|Description of Major|
Major in Statistics
Statistics describes ways in which quantitative reasoning affects life and it develops skills to participate in such reasoning. Statistics is about acquiring data, understanding the data, and communicating the results of analysis to another audience. It is also about extracting information from the data to scientifically support the decision making process.
In recent years, statistics as a field of knowledge has become immensely important as its applications have emerged in many new areas. With the help of computers, data accumulated in various fields of science and business must be processed statistically in order to assist in decision making. Finance and Health Science are two major fields which each year require more and more extensive use of statistical methods. In particular, stock market analysis and clinical trials are two of the most popular recent applications. The variety of new applications calls for a variety of new methods. To be a front-runner, you have to be not just a user but also a developer of new statistical techniques. For that role you need extensive background both in mathematical foundations and computer implementations of Statistics.
This joint major allows students to pursue an interest in mathematical statistics, applied statistics, and related areas including biostatistics, operations research, and data miningRequired courses:
MATH 113 Calculus I
MATH 114 Calculus II
and one of:
MATH 128 Introduction to Discrete Mathematics
MATH 240 Linear Algebra
CISC 130 Programming and Problem Solving
IDTH 360 Advanced Statistical Software
IDTH 400 Data Mining and Machine Learning
STAT or IDTH 460 Statistical Research/Practicum – a capstone experience
If you are interested in a mathematical statistics direction, take:
MATH 200 Multi-var. Calc.
MATH 313 Probability
STAT 314 Math Statistics (same as old MATH314)
STAT 333 Applied Stat. Methods (same as old MATH333)
and two courses from list of electives below.
If you are interested in an applied statistics direction:
STAT 220 Statistics I (formerly IDTH 220)
STAT 320 Statistics II (formerly IDTH 320)
and four courses from list of electives below.
Possible elective courses: (new course proposals for those in bold)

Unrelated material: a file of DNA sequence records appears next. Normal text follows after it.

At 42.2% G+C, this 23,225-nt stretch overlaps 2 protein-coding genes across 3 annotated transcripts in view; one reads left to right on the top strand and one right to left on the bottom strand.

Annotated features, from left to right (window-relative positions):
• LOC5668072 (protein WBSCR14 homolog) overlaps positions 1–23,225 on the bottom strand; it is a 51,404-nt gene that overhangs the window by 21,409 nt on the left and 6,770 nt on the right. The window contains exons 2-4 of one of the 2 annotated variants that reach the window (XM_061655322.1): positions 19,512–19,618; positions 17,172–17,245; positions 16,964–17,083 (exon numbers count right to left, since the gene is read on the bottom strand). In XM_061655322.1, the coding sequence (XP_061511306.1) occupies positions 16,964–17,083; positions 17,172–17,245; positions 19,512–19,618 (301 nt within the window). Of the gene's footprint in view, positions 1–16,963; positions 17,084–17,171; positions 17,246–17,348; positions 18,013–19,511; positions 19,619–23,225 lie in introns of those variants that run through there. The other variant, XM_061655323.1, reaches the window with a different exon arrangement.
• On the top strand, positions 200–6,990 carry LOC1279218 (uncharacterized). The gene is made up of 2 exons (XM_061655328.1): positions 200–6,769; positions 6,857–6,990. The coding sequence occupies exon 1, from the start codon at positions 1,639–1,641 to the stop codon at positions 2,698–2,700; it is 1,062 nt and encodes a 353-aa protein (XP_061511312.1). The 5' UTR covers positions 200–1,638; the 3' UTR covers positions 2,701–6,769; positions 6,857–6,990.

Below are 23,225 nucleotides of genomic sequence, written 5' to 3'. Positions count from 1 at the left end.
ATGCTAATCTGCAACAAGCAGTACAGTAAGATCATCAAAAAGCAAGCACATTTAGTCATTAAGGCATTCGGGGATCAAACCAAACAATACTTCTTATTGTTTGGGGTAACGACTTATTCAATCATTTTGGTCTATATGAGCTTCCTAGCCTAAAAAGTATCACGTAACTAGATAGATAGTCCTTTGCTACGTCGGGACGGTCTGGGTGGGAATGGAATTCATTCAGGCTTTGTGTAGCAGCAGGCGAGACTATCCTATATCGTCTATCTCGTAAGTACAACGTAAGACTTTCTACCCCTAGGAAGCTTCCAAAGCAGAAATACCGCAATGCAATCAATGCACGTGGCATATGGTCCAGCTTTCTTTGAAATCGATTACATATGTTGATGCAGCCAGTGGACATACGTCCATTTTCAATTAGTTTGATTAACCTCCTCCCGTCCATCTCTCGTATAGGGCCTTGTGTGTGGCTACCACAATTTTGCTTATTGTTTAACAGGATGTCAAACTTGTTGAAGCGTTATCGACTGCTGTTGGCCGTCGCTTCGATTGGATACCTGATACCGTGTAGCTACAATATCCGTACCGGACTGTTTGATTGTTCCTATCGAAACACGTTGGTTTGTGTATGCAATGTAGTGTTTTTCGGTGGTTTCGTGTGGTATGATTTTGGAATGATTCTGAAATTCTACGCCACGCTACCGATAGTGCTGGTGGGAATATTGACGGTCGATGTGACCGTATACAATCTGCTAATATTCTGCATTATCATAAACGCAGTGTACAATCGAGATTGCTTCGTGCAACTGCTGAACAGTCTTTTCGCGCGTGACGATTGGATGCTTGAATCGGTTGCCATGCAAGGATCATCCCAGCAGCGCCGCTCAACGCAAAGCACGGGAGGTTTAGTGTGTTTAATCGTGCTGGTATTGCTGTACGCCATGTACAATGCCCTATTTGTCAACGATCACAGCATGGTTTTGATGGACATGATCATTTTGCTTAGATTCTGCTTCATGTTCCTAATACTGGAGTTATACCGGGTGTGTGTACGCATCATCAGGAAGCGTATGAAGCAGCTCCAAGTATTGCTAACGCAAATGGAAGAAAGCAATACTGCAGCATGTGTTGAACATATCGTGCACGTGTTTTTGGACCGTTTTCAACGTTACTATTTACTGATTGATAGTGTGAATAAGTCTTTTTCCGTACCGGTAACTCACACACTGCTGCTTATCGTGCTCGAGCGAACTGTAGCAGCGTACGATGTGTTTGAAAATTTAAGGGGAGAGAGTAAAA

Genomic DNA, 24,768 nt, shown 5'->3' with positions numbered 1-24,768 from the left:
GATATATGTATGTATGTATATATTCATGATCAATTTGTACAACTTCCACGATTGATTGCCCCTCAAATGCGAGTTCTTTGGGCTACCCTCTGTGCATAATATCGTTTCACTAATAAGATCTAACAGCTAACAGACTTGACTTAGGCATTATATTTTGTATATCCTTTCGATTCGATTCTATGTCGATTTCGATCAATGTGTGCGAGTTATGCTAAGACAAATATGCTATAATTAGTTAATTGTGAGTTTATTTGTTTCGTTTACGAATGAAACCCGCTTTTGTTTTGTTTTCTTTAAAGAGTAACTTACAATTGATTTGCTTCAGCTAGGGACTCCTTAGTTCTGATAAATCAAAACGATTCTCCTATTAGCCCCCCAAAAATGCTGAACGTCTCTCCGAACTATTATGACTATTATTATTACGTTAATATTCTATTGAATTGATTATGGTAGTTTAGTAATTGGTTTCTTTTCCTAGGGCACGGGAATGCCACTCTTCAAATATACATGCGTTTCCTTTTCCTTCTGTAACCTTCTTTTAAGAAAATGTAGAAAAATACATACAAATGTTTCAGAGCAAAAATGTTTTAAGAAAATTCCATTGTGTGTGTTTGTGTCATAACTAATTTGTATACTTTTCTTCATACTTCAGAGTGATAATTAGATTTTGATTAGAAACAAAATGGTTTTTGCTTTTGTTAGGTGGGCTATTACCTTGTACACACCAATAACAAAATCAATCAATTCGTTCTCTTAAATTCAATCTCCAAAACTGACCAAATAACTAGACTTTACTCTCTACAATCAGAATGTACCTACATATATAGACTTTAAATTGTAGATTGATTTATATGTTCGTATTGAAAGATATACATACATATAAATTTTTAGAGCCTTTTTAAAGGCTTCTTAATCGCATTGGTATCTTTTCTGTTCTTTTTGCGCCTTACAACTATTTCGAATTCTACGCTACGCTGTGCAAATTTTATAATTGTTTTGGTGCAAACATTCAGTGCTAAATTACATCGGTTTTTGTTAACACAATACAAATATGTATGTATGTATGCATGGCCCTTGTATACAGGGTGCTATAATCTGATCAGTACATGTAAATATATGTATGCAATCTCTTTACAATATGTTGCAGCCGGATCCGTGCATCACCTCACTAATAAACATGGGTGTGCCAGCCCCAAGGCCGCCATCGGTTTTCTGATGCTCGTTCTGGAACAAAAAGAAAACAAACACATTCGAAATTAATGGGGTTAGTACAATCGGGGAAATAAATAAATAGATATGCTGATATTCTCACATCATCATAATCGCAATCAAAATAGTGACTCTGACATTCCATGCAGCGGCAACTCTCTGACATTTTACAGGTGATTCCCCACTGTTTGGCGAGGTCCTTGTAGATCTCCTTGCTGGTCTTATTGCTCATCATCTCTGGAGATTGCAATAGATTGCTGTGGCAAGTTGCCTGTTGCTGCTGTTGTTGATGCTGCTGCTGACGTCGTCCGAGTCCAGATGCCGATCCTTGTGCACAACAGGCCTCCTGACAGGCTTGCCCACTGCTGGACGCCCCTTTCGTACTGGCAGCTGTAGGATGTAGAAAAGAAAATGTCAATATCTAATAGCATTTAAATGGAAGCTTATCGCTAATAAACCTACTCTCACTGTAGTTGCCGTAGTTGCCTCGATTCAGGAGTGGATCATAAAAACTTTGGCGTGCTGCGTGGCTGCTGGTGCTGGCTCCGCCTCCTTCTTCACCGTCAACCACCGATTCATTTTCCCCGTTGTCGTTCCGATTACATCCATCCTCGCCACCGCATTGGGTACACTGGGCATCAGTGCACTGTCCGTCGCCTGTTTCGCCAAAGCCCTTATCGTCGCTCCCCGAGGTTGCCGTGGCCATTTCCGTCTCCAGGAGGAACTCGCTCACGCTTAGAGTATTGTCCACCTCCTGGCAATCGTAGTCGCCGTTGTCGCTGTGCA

ACSC 264 Theory of Interest
ACSC 464 Math Finance
IDTH 410 Operations Research I
IDTH 411 Operations Research II
MATH 315 Applied Mathematics and Modeling I
MATH 385 Mathematical Methods of Numerical Analysis
STAT 310 Bio-Statistics
STAT 370 Bayesian Statistical Models and Credibility Theory
COJO 100 or COJO 105
Computer and Information Sciences
College of Arts and Sciences, Department of Computer and Information Sciences
O’Shaughnessy Science Hall ( OSS) 402, (651) 962-5470
Computer and Information Sciences is part of the liberal arts curriculum at the University of St. Thomas. Computing is constantly evolving. There is a growing family of computing related disciplines that have joined the initial discipline of Computer Science. Recognizing these many areas within the broader discipline in computing, this department offers four majors: (1) Computer Science, (2) Information Systems, (3) Information Technology, (4) Information Security. In conjunction with the Department of Mathematics we also offer an interdisciplinary major in Statistics. Additionally, there are tracks in Computer Science and Information Systems majors which allow students to complete a Master of Science degree through the Graduate Programs in Software (GPS). Each is described in detail on this web site under the Majors and Minors link above.
These majors are concerned with the collection, organization, processing, storage, retrieval, communication, and use of information in today’s society. The emphasis is on the core of knowledge required to become an effective user of information; to design and implement system and application software; and to understand the concepts involved in areas such as database design, systems analysis, networking, security, artificial intelligence, statistics, and operations research.
The department has arranged its program to prepare students to work in business, industry, education, and government as designers or users; or to pursue entrepreneurial interests in technologically supported areas; or to continue study in graduate school. Courses are arranged to encourage participation of students from other disciplines. The department encourages majors to obtain a minor in another field. Students interested in teacher licensure should see the various science and mathematics programs in the Department of Teacher Education section of this catalog. A dual degree program with Engineering is also available, which is described in the catalog section under School of Engineering.
If you have specific questions or would like to discuss this program, its requirements and benefits, contact:
The Department of Computer and Information Sciences